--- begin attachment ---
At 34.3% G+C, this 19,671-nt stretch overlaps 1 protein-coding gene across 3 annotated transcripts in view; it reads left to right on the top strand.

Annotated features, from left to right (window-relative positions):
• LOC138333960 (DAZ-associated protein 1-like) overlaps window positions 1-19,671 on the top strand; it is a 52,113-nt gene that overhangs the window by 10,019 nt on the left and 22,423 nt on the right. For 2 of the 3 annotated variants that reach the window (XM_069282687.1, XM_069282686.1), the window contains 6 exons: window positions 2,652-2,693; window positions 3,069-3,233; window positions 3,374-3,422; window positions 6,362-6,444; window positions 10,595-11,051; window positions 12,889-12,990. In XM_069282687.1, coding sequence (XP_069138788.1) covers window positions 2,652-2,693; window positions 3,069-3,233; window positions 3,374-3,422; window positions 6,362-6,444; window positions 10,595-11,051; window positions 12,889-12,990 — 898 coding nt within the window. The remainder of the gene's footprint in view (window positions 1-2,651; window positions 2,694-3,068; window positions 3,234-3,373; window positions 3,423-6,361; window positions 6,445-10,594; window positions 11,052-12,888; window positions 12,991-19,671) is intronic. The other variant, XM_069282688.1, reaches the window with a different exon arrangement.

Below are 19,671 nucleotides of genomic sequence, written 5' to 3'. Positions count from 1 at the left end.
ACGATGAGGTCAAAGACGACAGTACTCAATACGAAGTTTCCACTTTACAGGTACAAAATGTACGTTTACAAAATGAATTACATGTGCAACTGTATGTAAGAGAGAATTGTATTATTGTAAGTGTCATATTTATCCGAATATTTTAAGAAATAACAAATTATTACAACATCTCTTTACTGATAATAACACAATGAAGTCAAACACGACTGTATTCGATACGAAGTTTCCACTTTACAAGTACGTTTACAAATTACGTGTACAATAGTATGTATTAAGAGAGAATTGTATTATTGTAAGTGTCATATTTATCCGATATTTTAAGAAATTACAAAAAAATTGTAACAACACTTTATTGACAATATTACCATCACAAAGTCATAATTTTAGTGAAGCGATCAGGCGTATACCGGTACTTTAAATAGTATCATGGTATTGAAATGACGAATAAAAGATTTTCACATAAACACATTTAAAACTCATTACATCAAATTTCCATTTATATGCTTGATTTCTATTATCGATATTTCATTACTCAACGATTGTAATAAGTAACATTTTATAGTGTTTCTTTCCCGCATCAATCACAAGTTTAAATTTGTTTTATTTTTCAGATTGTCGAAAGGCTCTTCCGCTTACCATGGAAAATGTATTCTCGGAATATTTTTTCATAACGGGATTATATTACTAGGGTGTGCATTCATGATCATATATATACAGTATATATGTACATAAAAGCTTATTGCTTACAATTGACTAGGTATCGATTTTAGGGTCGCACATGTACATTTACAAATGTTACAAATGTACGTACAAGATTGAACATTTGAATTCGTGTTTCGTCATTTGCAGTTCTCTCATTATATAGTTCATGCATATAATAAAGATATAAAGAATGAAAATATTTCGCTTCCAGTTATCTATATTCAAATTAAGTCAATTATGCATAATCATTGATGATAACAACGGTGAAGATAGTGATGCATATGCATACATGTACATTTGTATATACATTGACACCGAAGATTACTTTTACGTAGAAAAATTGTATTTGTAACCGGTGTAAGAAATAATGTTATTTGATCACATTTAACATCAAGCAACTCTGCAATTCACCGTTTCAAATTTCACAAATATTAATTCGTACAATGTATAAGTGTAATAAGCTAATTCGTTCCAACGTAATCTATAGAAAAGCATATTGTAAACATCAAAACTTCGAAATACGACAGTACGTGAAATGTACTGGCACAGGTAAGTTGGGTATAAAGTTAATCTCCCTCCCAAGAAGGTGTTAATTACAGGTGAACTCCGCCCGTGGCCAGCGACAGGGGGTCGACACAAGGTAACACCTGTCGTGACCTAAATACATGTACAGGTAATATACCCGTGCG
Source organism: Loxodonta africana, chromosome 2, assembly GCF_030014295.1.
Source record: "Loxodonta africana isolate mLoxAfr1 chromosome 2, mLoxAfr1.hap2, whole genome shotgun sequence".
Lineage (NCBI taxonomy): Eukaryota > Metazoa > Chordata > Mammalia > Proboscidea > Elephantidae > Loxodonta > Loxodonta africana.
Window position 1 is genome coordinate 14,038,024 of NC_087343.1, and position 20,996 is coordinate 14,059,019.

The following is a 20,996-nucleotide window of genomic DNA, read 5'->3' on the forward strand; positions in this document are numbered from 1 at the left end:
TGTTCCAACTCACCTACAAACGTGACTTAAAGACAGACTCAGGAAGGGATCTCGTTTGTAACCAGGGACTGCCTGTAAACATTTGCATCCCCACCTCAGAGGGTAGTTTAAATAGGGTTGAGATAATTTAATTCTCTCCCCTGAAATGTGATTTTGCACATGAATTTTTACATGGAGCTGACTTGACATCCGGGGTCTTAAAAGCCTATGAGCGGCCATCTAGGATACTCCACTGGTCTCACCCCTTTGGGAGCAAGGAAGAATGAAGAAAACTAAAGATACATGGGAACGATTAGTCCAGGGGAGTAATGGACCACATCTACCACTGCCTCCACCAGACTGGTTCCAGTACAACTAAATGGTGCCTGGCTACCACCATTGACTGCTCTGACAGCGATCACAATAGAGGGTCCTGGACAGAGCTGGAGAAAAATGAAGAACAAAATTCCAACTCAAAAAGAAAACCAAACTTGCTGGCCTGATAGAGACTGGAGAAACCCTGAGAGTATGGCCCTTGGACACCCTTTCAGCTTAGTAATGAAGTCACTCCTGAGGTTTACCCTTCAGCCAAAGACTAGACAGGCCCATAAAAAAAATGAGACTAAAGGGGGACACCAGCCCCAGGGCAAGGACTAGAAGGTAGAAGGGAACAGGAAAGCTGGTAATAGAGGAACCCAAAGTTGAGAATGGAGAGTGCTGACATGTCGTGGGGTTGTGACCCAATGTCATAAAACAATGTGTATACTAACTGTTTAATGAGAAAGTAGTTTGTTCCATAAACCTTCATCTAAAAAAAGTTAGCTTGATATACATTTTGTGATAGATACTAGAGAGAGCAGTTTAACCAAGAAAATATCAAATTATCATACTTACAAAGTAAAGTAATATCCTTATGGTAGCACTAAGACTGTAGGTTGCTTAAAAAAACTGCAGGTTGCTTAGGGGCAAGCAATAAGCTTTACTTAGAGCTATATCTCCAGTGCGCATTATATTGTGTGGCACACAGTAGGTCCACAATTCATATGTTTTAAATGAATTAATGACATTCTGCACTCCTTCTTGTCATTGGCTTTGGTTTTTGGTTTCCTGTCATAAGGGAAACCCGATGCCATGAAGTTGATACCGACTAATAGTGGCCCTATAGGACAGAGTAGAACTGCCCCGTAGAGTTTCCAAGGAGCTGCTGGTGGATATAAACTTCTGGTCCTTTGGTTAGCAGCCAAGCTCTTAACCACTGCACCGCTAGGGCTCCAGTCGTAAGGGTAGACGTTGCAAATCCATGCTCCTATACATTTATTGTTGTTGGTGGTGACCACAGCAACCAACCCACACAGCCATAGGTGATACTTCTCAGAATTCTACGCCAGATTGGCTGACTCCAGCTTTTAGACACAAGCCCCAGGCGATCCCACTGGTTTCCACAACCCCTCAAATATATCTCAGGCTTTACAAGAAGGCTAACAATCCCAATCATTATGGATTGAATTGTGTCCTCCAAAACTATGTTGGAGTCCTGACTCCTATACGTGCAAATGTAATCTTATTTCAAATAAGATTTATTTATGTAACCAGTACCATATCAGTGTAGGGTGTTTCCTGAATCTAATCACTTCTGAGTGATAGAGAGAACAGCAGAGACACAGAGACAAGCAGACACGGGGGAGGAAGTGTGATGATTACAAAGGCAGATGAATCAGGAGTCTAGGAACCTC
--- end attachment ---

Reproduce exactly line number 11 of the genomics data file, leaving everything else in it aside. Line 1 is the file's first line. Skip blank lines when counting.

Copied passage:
TGTTCCAACTCACCTACAAACGTGACTTAAAGACAGACTCAGGAAGGGATCTCGTTTGTAACCAGGGACTGCCTGTAAACATTTGCATCCCCACCTCAGAGGGTAGTTTAAATAGGGTTGAGATAATTTAATTCTCTCCCCTGAAATGTGATTTTGCACATGAATTTTTACATGGAGCTGACTTGACATCCGGGGTCTTAAAAGCCTATGAGCGGCCATCTAGGATACTCCACTGGTCTCACCCCTTTGGGAGCAAGGAAGAATGAAGAAAACTAAAGATACATGGGAACGATTAGTCCAGGGGAGTAATGGACCACATCTACCACTGCCTCCACCAGACTGGTTCCAGTACAACTAAATGGTGCCTGGCTACCACCATTGACTGCTCTGACAGCGATCACAATAGAGGGTCCTGGACAGAGCTGGAGAAAAATGAAGAACAAAATTCCAACTCAAAAAGAAAACCAAACTTGCTGGCCTGATAGAGACTGGAGAAACCCTGAGAGTATGGCCCTTGGACACCCTTTCAGCTTAGTAATGAAGTCACTCCTGAGGTTTACCCTTCAGCCAAAGACTAGACAGGCCCATAAAAAAAATGAGACTAAAGGGGGACACCAGCCCCAGGGCAAGGACTAGAAGGTAGAAGGGAACAGGAAAGCTGGTAATAGAGGAACCCAAAGTTGAGAATGGAGAGTGCTGACATGTCGTGGGGTTGTGACCCAATGTCATAAAACAATGTGTATACTAACTGTTTAATGAGAAAGTAGTTTGTTCCATAAACCTTCATCTAAAAAAAGTTAGCTTGATATACATTTTGTGATAGATACTAGAGAGAGCAGTTTAACCAAGAAAATATCAAATTATCATACTTACAAAGTAAAGTAATATCCTTATGGTAGCACTAAGACTGTAGGTTGCTTAAAAAAACTGCAGGTTGCTTAGGGGCAAGCAATAAGCTTTACTTAGAGCTATATCTCCAGTGCGCATTATATTGTGTGGCACACAGTAGGTCCACAATTCATATGTTTTAAATGAATTAATGACATTCTGCACTCCTTCTTGTCATTGGCTTTGGTTTTTGGTTTCCTGTCATAAGGGAAACCCGATGCCATGAAGTTGATACCGACTAATAGTGGCCCTATAGGACAGAGTAGAACTGCCCCGTAGAGTTTCCAAGGAGCTGCTGGTGGATATAAACTTCTGGTCCTTTGGTTAGCAGCCAAGCTCTTAACCACTGCACCGCTAGGGCTCCAGTCGTAAGGGTAGACGTTGCAAATCCATGCTCCTATACATTTATTGTTGTTGGTGGTGACCACAGCAACCAACCCACACAGCCATAGGTGATACTTCTCAGAATTCTACGCCAGATTGGCTGACTCCAGCTTTTAGACACAAGCCCCAGGCGATCCCACTGGTTTCCACAACCCCTCAAATATATCTCAGGCTTTACAAGAAGGCTAACAATCCCAATCATTATGGATTGAATTGTGTCCTCCAAAACTATGTTGGAGTCCTGACTCCTATACGTGCAAATGTAATCTTATTTCAAATAAGATTTATTTATGTAACCAGTACCATATCAGTGTAGGGTGTTTCCTGAATCTAATCACTTCTGAGTGATAGAGAGAACAGCAGAGACACAGAGACAAGCAGACACGGGGGAGGAAGTGTGATGATTACAAAGGCAGATGAATCAGGAGTCTAGGAACCTC